How to get the best deal on a new ride

Red car in shopping cart

You need the right information and a savvy negotiating strategy to get the lowest price and cheapest loan on a new car or truck.

The salesperson hopes you'll go shopping without knowing how much the dealership paid for the car you want, how much other consumers are paying for similar models, whether any discounts are available and how much you should pay for a loan.

Without that information, you'll wind up paying thousands more than you need to -- almost guaranteed.

That's why our 6-step plan for driving the best deal can make you a smarter, more confident buyer. Here's how it works:

Step 1. Pick out the car or truck you want to buy.

Talk to friends. Read reviews. Get a close-up look at the most promising possibilities. Take your favorites out for a test drive.

But don't even start negotiating.

You need three things to do your homework:

Step 2. Find out how much the car should cost.

Start at or Kelley Blue Book to find out what you should pay for the car.

Use the window sticker to enter all the information you're asked about engines, accessories and even the color, into their price calculators. When you're done, Edmunds or Kelley will provide you with three prices:

Now, use our links to see if there are any rebates or low-cost financing options available on your car.

Step 3. Line up a loan.

Our most recent survey of major lenders shows the average annual interest rate for 36-, 48- and 60-month auto loans is just over 6%.

That's the lowest rates we've seen since we began keeping track way back in 1984. So unless you have below-average credit, there's no reason to pay more than this. Indeed, you should qualify for a lower rate.

Our auto loan comparison charts show a wide range of rates on 60-month loans. Where you live plays a part in what you'll pay.

Pick a lender offering one of the best rates. You can usually apply online and receive a check in a few days.

That rate almost always will be better than the dealer's finance officer can arrange through the lenders he or she works with -- unless, of course, you choose a discounted loan from the automaker.

Lining up a lender before you buy also will protect you from one of auto-buying's most expensive mistakes -- finance charge markups.

That's where a dealer offers to finance your car but tacks on 3 percentage points or more to the interest rate one of its lenders is willing to charge you. The dealer doesn't have to tell you that you could get a lower rate elsewhere, and the practice is perfectly legal.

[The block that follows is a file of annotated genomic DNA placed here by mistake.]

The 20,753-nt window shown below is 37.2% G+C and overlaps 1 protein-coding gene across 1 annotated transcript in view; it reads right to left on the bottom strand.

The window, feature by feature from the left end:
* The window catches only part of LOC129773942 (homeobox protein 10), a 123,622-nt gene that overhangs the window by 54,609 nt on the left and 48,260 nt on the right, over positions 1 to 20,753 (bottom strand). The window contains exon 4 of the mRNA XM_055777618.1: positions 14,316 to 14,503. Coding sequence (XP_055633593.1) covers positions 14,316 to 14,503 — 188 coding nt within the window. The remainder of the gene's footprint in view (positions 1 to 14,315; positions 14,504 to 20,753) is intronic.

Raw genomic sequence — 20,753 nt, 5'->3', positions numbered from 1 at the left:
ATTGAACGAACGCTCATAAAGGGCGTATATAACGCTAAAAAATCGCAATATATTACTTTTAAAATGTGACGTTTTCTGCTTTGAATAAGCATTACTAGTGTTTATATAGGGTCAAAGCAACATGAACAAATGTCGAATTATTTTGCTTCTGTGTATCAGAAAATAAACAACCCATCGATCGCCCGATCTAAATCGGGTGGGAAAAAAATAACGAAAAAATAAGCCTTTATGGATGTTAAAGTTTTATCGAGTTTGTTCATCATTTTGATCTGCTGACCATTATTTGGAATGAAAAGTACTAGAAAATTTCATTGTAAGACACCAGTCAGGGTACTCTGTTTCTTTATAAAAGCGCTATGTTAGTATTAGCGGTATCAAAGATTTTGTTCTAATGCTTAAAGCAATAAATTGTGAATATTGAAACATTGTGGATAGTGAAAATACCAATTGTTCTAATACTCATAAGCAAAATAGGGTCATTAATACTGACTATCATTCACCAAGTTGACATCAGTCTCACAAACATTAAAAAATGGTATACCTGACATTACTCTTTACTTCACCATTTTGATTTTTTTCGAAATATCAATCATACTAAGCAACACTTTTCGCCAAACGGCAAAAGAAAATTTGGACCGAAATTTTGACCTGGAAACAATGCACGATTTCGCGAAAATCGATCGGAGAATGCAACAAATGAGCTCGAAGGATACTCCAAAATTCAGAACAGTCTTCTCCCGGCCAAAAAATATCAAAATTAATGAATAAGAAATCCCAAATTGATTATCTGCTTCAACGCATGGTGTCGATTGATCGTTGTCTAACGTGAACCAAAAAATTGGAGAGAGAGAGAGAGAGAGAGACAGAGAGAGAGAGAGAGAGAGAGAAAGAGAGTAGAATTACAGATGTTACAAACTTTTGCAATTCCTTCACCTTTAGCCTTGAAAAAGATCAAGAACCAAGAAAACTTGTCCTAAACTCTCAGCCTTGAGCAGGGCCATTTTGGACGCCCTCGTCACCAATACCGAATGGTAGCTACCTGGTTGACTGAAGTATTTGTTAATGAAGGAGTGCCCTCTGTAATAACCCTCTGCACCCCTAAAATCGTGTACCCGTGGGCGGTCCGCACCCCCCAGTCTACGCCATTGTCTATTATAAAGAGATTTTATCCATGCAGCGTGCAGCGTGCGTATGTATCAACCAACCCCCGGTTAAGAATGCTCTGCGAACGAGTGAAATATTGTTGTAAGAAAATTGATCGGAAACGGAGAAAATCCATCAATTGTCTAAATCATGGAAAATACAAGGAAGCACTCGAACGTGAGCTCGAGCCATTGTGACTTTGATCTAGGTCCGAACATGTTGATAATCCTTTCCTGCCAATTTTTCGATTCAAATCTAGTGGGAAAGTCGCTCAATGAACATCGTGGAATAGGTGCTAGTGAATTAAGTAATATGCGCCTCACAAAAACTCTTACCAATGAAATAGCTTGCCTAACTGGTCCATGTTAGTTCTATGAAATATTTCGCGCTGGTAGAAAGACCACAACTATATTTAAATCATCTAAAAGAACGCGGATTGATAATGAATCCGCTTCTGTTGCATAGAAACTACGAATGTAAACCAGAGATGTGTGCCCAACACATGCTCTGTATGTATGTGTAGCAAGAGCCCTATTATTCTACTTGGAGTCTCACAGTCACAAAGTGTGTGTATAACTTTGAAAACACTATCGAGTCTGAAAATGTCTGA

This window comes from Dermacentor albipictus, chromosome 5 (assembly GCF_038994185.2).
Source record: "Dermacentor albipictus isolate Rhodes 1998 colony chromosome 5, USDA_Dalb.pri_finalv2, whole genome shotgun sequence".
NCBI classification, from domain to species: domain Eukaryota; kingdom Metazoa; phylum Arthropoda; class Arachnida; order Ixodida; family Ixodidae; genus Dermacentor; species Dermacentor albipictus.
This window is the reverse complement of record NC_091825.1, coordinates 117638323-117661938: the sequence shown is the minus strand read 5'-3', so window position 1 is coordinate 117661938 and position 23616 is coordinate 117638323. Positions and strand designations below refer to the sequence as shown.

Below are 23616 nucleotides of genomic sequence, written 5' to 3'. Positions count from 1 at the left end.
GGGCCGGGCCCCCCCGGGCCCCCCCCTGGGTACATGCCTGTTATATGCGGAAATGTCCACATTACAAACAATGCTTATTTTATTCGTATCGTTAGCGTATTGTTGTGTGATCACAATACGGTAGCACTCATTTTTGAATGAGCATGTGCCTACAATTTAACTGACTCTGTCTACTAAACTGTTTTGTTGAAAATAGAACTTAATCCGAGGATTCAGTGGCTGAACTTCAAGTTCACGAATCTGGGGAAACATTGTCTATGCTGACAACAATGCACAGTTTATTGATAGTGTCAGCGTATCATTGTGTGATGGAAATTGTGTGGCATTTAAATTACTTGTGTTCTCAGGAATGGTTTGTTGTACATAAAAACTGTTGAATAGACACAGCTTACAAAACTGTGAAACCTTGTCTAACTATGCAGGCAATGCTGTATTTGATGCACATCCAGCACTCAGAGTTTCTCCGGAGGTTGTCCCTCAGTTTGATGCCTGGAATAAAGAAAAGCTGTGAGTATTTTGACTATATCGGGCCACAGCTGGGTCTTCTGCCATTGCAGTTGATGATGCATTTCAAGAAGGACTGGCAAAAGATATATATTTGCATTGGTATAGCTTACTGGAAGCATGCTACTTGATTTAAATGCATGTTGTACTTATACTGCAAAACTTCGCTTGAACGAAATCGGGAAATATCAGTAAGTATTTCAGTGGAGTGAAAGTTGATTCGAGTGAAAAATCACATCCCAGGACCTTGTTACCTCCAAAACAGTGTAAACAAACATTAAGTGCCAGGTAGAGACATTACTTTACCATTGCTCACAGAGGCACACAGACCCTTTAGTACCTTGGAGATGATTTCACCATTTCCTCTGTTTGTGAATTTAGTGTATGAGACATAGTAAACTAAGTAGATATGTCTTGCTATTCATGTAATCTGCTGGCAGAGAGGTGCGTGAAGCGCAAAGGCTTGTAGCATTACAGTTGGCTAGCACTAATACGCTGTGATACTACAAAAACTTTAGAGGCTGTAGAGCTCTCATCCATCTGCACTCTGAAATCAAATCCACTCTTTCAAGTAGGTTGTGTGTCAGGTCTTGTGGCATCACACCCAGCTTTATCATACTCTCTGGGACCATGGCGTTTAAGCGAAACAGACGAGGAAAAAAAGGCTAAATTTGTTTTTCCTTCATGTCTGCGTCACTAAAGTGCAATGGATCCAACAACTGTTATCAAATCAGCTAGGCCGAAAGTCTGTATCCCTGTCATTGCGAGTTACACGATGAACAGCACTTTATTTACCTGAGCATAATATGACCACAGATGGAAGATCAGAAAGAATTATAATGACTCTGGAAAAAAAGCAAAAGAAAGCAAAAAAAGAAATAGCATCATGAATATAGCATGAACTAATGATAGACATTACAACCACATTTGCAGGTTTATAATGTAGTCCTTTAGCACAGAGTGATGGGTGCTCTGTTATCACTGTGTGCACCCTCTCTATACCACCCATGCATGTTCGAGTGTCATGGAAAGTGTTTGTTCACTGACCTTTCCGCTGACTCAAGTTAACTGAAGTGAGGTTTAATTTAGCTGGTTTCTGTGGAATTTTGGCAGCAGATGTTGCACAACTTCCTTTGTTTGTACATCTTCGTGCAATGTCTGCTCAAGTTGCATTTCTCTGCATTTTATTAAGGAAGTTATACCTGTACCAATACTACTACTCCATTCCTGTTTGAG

Step 4. Decide which discount to take.

If you have a choice between a rebate and low-cost financing, you need to pick the discount that will save the most money.

Let's say you're going to borrow $18,000 over 60 months and have a choice of two loans: 6.25% from a bank you found on our site or a discount rate of 2.9% from the automaker's finance company, like Ford credit or GMAC.

If you took the bank loan, your payments would be $350 a month and you'd pay $3,005 in interest over the life of the loan. If you took the discount financing, you'd pay $323 a month and $1,358 in interest over the life of the loan.

Now, look at the difference between the total costs of the two loans. In our example, it's $1,647. If the rebate is more, take the rebate. If not, take the cheap financing, which will have to be arranged through the dealership.

Our "Rebate vs. low-cost loan" calculator allows you to compare any amounts, any rates, quickly and easily.

Step 5. Settle on a price you're willing to pay -- and make sure you can afford it.

Your goal should be to pay somewhere between the invoice price and the average transaction price. Being a smart consumer should allow you to pay less than the average consumer.

For example, if the invoice price is $22,000 and the average transaction price is $22,600, then you should set a goal of paying between $22,200 and $22,400, not counting any rebates.

If a rebate is available -- and you decided to take it in Step 4 -- plan on having that amount deducted from the final negotiated price of the car. Don't allow the rebate to enter into your negotiations.

Now, you know how much you're going to pay, how much you have for a down payment and how much you're going to finance and what that loan will cost.

The final step is to use our auto loan calculator to get a good idea of what your monthly payments will be. Just enter the price you expect to pay, the loan rate and term, and the tax rate and fees the dealer provided.

If you can afford the payments, you're ready to go back to the showroom.

Step 6. Make an offer.

Former car salespeople and consumer advocates say you'll have the most leverage if you:

Tell the salesperson you're ready to buy today and ask how much he or she wants for the car.

The salesperson probably will consult with the dealership's sales manager. If he or she comes back with an offer below sticker price, that's a good sign.

Respond with a counteroffer that's only about $100 above the invoice price. Sometimes the salesperson will resist taking your bid back to the sales manager, saying it's just too low.

Always remember that your salesperson and the sales manager are professional negotiators, working as a team to get you to pay as much as possible for their product. They want to see if they can get you to raise your offer without having to make a counteroffer of their own.

Don't budge. Insist the salesperson take your offer to the sales manager.

After you've gone back and forth several times, you should have reached the price you decided to pay back in Step 5.

If the sales manager is willing to accept that, you've got a deal. If not, that's your cue to graciously end the negotiations and try another dealer.

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